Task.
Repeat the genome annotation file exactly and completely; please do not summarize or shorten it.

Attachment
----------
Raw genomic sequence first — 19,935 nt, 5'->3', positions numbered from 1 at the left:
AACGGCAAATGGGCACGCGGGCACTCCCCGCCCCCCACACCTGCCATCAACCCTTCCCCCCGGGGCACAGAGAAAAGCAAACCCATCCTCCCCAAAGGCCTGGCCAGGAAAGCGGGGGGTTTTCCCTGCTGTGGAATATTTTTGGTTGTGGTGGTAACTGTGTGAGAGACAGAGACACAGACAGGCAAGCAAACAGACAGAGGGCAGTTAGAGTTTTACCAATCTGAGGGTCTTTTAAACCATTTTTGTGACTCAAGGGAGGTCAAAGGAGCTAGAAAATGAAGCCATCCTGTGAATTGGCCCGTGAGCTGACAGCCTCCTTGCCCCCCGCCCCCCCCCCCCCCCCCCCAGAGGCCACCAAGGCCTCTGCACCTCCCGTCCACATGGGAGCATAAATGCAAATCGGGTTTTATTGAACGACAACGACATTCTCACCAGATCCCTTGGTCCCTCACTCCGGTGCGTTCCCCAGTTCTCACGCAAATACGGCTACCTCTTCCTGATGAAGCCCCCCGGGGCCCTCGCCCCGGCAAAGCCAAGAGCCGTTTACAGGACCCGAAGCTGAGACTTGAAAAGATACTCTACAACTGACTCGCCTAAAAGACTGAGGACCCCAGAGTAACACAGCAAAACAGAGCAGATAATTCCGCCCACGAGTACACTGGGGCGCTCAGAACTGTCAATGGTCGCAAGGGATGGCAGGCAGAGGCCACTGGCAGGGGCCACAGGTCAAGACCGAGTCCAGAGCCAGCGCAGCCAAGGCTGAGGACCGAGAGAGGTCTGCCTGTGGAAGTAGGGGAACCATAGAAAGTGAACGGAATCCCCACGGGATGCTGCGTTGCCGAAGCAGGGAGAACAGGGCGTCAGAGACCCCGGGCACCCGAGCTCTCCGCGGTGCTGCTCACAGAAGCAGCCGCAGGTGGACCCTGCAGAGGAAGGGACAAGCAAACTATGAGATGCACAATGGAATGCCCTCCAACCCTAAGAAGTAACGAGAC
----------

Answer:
Raw genomic sequence first — 19,935 nt, 5'->3', positions numbered from 1 at the left:
AACGGCAAATGGGCACGCGGGCACTCCCCGCCCCCCACACCTGCCATCAACCCTTCCCCCCGGGGCACAGAGAAAAGCAAACCCATCCTCCCCAAAGGCCTGGCCAGGAAAGCGGGGGGTTTTCCCTGCTGTGGAATATTTTTGGTTGTGGTGGTAACTGTGTGAGAGACAGAGACACAGACAGGCAAGCAAACAGACAGAGGGCAGTTAGAGTTTTACCAATCTGAGGGTCTTTTAAACCATTTTTGTGACTCAAGGGAGGTCAAAGGAGCTAGAAAATGAAGCCATCCTGTGAATTGGCCCGTGAGCTGACAGCCTCCTTGCCCCCCGCCCCCCCCCCCCCCCCCCCAGAGGCCACCAAGGCCTCTGCACCTCCCGTCCACATGGGAGCATAAATGCAAATCGGGTTTTATTGAACGACAACGACATTCTCACCAGATCCCTTGGTCCCTCACTCCGGTGCGTTCCCCAGTTCTCACGCAAATACGGCTACCTCTTCCTGATGAAGCCCCCCGGGGCCCTCGCCCCGGCAAAGCCAAGAGCCGTTTACAGGACCCGAAGCTGAGACTTGAAAAGATACTCTACAACTGACTCGCCTAAAAGACTGAGGACCCCAGAGTAACACAGCAAAACAGAGCAGATAATTCCGCCCACGAGTACACTGGGGCGCTCAGAACTGTCAATGGTCGCAAGGGATGGCAGGCAGAGGCCACTGGCAGGGGCCACAGGTCAAGACCGAGTCCAGAGCCAGCGCAGCCAAGGCTGAGGACCGAGAGAGGTCTGCCTGTGGAAGTAGGGGAACCATAGAAAGTGAACGGAATCCCCACGGGATGCTGCGTTGCCGAAGCAGGGAGAACAGGGCGTCAGAGACCCCGGGCACCCGAGCTCTCCGCGGTGCTGCTCACAGAAGCAGCCGCAGGTGGACCCTGCAGAGGAAGGGACAAGCAAACTATGAGATGCACAATGGAATGCCCTCCAACCCTAAGAAGTAACGAGAC